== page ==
Control of organ growth and identity during development and evolution

Control of organ growth and identity during development and evolution


How do organs control their size? Animals are characterized by their morphology –to such an extent that most often we recognize different species for their unique shapes and sizes (a manifestation of the specialized functions of the animal’s organs). Since organs are the product of development, mechanisms must exist to ensure the constancy of organ size and shape within a given species. However, these mechanisms need also to be plastic, as organ morphology has varied –and in some instances, very remarkably- during evolution. Despite this being a long-standing question in biology –how do organs know their size, and how do they determine when to stop growing- we are not close to have a definite answer.

In the lab we investigate the mechanisms that regulate organ size by studying the eyes of flies. Eyes, because they are specialized sensory structures of great biological relevance; and specifically of flies because eyes have undergone an extraordinary morphological and functional diversification within this huge insect group –the diptera. Our workhorse is the fruitfly Drosophila melanogaster, one of the most powerful model organisms, and use it as paradigm from which to explore the eyes of close and far relatives. Exploring the mechanisms of organ growth control is interesting beyond the realm of developmental and evolutionary biology, as they are relevant for understanding the causes of congenital diseases and cancer, as well as for organ engineering.

Our research uses a variety of approaches, including developmental genetics, genomics, genome editing, quantitative imaging, and mathematical modeling.


Max Sánchez-Aragón has launched his website, where Max will be uploading Image Analysis Software he has been developing for some of our projects. Go, visit and try the software!!

March 20, 2019. Celebrating two new papers. From left to right: Giulio Masiero (master’s student, neurosciences), Lorena Sarmiento (research stay, bioengineering), Tomás Navarro (co-author), Vítor Pérez (master student), Isabel Almudí (Associate researcher, main author), Antonella Iannini (lab manager and co-author) and Ana Alcaína (recently moved across the hallway to the López Ríos Lab). Diana, the main author of the “Hh as a metronome” paper is working hard writing up her PhD. The same applies to Max. If you want to have a pre-peek at the two papers, check out their BioRxiv version at:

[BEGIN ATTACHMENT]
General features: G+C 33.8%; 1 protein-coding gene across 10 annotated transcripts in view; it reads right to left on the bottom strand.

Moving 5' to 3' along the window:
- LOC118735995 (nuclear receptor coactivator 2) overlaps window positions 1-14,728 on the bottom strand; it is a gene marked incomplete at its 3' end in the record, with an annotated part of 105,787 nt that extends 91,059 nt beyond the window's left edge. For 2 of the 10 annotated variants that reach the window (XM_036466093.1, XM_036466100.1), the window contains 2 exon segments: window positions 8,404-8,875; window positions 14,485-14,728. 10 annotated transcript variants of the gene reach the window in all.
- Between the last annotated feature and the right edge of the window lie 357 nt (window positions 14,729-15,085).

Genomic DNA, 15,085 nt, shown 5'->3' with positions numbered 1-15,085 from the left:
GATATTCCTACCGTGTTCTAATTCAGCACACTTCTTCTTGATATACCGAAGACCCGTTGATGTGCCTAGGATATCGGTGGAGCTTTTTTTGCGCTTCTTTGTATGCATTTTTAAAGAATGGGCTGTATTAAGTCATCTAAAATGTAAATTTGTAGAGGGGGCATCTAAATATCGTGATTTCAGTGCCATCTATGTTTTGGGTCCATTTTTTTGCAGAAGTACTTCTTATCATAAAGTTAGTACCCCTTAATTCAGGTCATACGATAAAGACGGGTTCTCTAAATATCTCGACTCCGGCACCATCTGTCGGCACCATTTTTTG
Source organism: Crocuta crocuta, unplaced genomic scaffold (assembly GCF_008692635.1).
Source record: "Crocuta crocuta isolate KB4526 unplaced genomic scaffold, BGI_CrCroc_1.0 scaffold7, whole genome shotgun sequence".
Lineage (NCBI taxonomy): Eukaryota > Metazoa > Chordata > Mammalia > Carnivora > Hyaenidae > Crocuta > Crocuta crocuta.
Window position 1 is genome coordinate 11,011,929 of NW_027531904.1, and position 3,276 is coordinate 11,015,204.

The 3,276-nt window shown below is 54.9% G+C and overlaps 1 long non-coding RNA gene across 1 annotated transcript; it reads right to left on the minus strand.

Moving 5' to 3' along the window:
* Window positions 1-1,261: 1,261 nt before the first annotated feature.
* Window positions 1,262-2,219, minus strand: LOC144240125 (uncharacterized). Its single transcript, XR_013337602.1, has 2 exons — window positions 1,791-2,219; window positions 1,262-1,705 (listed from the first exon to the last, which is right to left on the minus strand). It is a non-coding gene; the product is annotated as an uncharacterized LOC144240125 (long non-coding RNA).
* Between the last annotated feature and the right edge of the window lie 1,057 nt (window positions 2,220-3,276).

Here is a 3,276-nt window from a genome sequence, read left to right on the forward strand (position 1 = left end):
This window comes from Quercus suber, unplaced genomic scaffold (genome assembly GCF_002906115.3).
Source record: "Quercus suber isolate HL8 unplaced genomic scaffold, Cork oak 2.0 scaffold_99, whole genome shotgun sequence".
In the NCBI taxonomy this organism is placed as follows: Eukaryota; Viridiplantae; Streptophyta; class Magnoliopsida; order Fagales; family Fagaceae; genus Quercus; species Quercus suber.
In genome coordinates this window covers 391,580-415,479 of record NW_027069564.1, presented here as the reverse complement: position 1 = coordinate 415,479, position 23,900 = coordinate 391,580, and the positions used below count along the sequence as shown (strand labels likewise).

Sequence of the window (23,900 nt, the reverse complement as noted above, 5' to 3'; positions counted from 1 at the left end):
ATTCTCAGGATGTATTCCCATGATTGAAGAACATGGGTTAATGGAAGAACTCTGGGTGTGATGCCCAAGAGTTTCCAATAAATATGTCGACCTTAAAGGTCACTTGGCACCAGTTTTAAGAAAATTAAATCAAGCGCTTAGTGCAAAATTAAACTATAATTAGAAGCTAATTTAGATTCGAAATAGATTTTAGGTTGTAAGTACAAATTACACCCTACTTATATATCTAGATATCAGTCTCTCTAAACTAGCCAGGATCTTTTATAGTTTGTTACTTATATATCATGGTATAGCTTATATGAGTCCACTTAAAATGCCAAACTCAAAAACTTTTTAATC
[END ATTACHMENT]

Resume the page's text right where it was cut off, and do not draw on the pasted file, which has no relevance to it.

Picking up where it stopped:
Dynamic Hh signaling can generate temporal information during tissue patterning

Establishment of the mayfly Cloeon dipterum as a new model system to investigate insect evolution

and the OA EvoDevo paper already out (03/04)

July 6, 2018. And Manuel Jiménez passed his Final Grade Research Project (“TFG”) with flying colors. Congrats to Manuel as well.

July 4, 2018. Ana Alcaina and Javier Figueras defended their Masters theses -glorious seminars! and very good marks! Congrats to both.

March 2, 2018. Nico Posnien (right), from Göttingen University, visited the lab. Here discussing eye size with Max Sánchez-Aragón

January 30, 2018 (already!): Buzzing lab

Dec 14: Interested in understanding how organ size is controlled during development and regeneration? or how size varies during evolution? Come and join us: apply for a Juan de la Cierva postdoctoral contract. Please, send a letter of interest plus CV to BEFORE Dec 30.

Dec 12: After Xmas lunch drinks. Great lab!!

Isabel Almudí and Fer Casares attended this year’s EVODEVO UK meeting at the Natural History Museum.